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LETTERS: May 25th Issue

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Re.: GMOs

Dear Rogue Valley Messenger,

One wonders what provoked Issac Baranoff to say we are conspiracy theorists? Organic consumers like me don’t buy things like that. Mr. Baranoff’s opinion is an absurd notion, and it is scientifically incorrect.

Listen to me. When the going got tough for our local family farms, voters got tough on GMO crops.  Jackson County voters have a firm grasp of what organic stands for. We do support GMO-free seed integrity as voter consistency was seen. A depth of independent scientific research has already dispelled the GMO safety hypothesis. We won’t shrink our lives down to within the limits of restrictive public acceptability of unjust laws that cause panoptical conformity.

We are the voice of millions of other people who want freedom from invasive cross pollination by biological pesticide plants.   

Nancy Nelson, Ashland



Re.: Dope Smoking Morons

Good Evening, 

I picked up The Rogue Valley Messenger March 16th Issue. Your editors (sic) note totally surprised me, “We must have been high.” I was like really? thanks for telling me that before I read any further. I lost all respect for you in that one sentence boasting about your mental state. I won’t be reading your paper anymore and if I want stupid I can find that anywhere. 




Hi Alex: I have a friend I’ve known for about 20 years. We used to be very close friends, but over the years he has developed an undiagnosed mental illness. He is sometimes (very rarely) violent but mostly suffers from extreme paranoia and has an inability to tell what’s real and what isn’t. For many years, I kept trying to keep our friendship going. I would give him chance after chance, but something always went wrong. I couldn’t handle maintaining a friendship with him and he refused to get help. I cut off communication with him.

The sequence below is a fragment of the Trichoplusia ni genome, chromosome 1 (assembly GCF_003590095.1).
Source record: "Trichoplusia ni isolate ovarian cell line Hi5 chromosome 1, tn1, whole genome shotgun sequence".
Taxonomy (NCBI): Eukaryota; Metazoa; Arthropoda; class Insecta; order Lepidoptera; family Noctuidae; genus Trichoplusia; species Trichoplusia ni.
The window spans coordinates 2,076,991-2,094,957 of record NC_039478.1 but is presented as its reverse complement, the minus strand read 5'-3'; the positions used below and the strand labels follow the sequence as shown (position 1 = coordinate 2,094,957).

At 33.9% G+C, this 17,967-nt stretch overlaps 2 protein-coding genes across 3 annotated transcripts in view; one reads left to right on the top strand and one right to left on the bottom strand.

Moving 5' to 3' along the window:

He recently sent me a message saying that it’s been years since we’ve spoken and that he’d like to catch up. I feel really conflicted. I don’t want to let him back into my life if he’s still destructive and untreated, but I still have affection for him as a friend. What are some courses of action I could try?
– Conflicted

Hello there, Conflicted: I would not assume anything about your friend because a lot could have happened between now and then. In addition, you did not sever contact BECAUSE of his mental illness; you severed contact because of some of his behaviors—at least I hope. A person could have no mental illness and be a violent jerk, or a person could have a mental illness and be the kindest individual on planet Earth. It is very important that we all do what we can to contribute to ending the stigma around mental illness and neuro-diversity.  Research has shown that people do not do well because they want to, as the common wisdom suggests, people do well because they can. That being said, I think you should ask him to lunch and get a feel for him in the here-and-now. During your meal, ask him directly if he ever got the help he needed, and ask him how he is doing. Be genuine and honest. If he responds negatively, then you will have your answer.

Hey Messenger: My boss somehow got it in her head that I worked in prostitution. I thought she was making an odd joke and said ‘well that’s not the kind of thing you put on your resume.’ We went on, but now it is apparent she holds this belief, but is working hard to be very liberal and open minded about sex workers. Do I correct her?



Hi L.,
You should mess with her awhile and then fess up later when the time is right. How could you not?


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